When I started making wooden animals way back in 2000, one of the things that really intrigued me in a nerdy way was trying to make something in as few cuts as possible without sacrificing its emotive character. I considered switching back and forth from one tool to another to be cheating and I tried to do as much as I could with one operation before moving on to the next.
Starting with the drill press, I would always begin with the eye. It is perhaps the most important element as it creates that anthropomorphic connection with the user. We can detect so many things about feeling, emotion, and direction just by the size of the eyes and the way they are positioned.
So beginning with the eyes, the outside silhouette is roughed out and the face is carefully exposed. I experimented early on with cutting the spines on the backs of my lizard creatures with a drilled array of holes but found they didn't have the right feeling. The quality of the grooved surface was appealing but the half round holes seemed too shallow and machine made. And I was attempting to solve this issue when I tried replicating the holes with shallow saw cuts. I found I could emulate the same grooved appearance but make them cleaner if I included this step in the silhouette roughing out. And it was there that I really found the appropriate character for the crocodiles.
From that small realization, I have made countless little alligators and crocodiles. Some big, some small, some with connections that hold them together, and some with nails for teeth. It has been a really fun study in how far you can develop a character when trying to get at the essence of its form. And since they are so fun to make, I am far from stopping.
The Croc Pile is just one expression of these little mischief makers. I tried to give each one a unique personality in their form and pose in the hopes that they would all play together like a litter of puppies.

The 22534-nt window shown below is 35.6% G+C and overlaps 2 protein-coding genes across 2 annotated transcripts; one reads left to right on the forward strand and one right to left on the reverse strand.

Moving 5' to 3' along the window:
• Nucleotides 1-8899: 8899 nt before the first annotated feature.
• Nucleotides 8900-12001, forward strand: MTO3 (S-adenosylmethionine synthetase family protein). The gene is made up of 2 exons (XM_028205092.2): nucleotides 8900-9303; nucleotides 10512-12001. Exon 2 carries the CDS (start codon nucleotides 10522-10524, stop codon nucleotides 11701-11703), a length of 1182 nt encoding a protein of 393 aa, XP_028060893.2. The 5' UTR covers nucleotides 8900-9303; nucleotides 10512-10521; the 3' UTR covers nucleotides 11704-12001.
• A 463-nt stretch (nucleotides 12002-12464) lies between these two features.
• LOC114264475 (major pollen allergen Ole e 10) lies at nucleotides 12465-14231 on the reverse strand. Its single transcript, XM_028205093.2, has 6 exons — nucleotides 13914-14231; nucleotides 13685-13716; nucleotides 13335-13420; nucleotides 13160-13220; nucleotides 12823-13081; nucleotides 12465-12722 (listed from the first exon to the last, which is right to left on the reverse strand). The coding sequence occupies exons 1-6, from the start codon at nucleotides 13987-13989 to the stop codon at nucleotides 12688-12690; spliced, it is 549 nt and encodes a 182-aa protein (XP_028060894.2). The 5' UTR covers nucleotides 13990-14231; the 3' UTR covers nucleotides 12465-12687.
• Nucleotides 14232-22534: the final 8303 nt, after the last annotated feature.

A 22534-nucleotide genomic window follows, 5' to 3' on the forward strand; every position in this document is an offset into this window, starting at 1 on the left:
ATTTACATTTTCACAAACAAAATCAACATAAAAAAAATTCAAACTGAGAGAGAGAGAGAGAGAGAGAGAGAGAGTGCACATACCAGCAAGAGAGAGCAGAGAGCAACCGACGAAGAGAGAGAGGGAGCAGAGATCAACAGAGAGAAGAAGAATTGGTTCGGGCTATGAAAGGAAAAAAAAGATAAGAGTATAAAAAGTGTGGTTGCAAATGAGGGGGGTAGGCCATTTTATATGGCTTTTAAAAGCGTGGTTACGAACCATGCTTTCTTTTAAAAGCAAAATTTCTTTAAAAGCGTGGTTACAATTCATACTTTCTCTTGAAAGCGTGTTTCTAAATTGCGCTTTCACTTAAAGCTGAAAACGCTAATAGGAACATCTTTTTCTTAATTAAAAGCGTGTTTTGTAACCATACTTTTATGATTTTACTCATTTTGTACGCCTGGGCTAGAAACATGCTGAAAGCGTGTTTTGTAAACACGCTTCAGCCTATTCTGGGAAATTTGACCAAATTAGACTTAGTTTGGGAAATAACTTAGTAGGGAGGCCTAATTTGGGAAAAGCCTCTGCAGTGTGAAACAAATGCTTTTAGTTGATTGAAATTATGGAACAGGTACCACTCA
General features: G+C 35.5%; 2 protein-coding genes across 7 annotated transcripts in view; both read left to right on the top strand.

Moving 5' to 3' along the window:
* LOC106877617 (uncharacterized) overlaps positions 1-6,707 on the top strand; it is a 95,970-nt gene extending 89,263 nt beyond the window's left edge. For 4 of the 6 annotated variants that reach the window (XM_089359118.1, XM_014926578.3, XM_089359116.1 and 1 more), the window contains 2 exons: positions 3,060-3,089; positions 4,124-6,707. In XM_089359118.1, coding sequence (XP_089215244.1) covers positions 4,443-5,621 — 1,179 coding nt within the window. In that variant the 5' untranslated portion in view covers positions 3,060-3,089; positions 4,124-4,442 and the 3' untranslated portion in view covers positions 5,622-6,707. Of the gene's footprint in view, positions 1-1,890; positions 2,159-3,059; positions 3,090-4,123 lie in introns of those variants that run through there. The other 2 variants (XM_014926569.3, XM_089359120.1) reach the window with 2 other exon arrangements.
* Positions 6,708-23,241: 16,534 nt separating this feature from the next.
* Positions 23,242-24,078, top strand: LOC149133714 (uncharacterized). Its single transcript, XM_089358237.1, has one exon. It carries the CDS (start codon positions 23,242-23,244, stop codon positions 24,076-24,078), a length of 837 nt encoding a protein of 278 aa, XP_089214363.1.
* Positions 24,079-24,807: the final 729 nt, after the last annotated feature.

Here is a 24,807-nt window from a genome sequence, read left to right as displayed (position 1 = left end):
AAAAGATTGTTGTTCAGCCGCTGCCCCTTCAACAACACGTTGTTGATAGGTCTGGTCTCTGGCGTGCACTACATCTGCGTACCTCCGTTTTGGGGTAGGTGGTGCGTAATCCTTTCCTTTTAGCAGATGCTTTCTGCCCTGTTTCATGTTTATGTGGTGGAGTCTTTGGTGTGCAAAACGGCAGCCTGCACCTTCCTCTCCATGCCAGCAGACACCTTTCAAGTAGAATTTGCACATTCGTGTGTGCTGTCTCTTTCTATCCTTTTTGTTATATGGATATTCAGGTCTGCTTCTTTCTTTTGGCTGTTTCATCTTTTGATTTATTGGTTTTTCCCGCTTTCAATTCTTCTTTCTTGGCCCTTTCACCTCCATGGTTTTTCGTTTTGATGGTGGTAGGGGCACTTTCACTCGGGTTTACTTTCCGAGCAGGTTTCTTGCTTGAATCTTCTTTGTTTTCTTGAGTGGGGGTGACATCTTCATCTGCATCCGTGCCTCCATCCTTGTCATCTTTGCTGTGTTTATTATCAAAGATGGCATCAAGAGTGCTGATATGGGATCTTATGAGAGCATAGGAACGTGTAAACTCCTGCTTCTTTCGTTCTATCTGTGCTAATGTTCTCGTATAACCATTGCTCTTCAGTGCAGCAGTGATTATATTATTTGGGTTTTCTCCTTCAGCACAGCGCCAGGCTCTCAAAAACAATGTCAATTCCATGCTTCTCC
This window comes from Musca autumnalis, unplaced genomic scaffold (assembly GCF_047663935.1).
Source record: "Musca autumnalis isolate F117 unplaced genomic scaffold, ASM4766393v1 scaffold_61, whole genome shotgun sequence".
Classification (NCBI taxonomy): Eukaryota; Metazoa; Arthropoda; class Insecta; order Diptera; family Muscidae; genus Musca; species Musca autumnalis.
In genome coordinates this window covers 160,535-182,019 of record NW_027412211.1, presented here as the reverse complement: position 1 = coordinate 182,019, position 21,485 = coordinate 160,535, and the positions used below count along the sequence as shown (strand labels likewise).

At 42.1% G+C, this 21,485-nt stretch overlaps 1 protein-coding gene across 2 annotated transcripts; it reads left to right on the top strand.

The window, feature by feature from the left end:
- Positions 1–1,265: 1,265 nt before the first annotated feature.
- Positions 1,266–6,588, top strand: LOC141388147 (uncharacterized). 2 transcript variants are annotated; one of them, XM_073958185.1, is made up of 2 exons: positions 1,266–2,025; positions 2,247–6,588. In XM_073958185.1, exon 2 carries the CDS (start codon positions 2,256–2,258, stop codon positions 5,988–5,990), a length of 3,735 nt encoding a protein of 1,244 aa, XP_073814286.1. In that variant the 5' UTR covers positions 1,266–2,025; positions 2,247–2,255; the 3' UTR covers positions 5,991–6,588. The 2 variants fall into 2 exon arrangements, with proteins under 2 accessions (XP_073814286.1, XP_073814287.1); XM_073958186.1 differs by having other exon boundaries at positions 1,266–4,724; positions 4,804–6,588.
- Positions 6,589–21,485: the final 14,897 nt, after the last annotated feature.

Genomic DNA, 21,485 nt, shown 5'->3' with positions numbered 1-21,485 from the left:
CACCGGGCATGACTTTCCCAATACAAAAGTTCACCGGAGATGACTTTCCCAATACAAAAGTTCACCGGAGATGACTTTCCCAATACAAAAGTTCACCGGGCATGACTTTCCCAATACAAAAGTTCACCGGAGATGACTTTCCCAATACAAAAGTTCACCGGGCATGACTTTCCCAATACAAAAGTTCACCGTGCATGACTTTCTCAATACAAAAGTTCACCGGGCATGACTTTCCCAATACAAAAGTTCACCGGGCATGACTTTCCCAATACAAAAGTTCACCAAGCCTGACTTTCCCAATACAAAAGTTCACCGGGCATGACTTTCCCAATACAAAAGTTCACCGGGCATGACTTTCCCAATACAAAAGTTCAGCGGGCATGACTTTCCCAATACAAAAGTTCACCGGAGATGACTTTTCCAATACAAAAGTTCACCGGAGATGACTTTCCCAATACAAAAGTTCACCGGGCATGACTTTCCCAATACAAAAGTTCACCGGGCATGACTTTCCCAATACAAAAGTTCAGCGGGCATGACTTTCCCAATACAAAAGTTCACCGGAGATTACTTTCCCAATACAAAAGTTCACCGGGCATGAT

Karl Zahn is a freelance product and furniture designer in Greenpoint Brooklyn. His work examines contemporary materials and historical technologies in an attempt to create modern hybrids that are more applicable, beautiful and sustainable.
His designs express a pared-down simplicity and stark aesthetic as a blend of modernist hard lines and surfaces with a Danish sensitivity to materials and joinery. Each piece is designed to withstand the passing of trends and foster complex relationships that grow more endearing over time.
Born and raised in rural Vermont, his work with wood and natural materials is an extension of the teachings from his home and time spent playing in forests and woodshops. After earning a degree in product design from the Rhode Island School of Design (2003), he traveled to San Francisco where he immersed himself in the creative and complicated metalworking culture that thrives there. In 2007, he moved to New York to begin working on his own.
He has since had the opportunity to work with such established companies as Artecnica, Areaware, Teroforma, Lindsey Adelman Studio and Roll & Hill, as well as continuing collaborations with up and coming designers.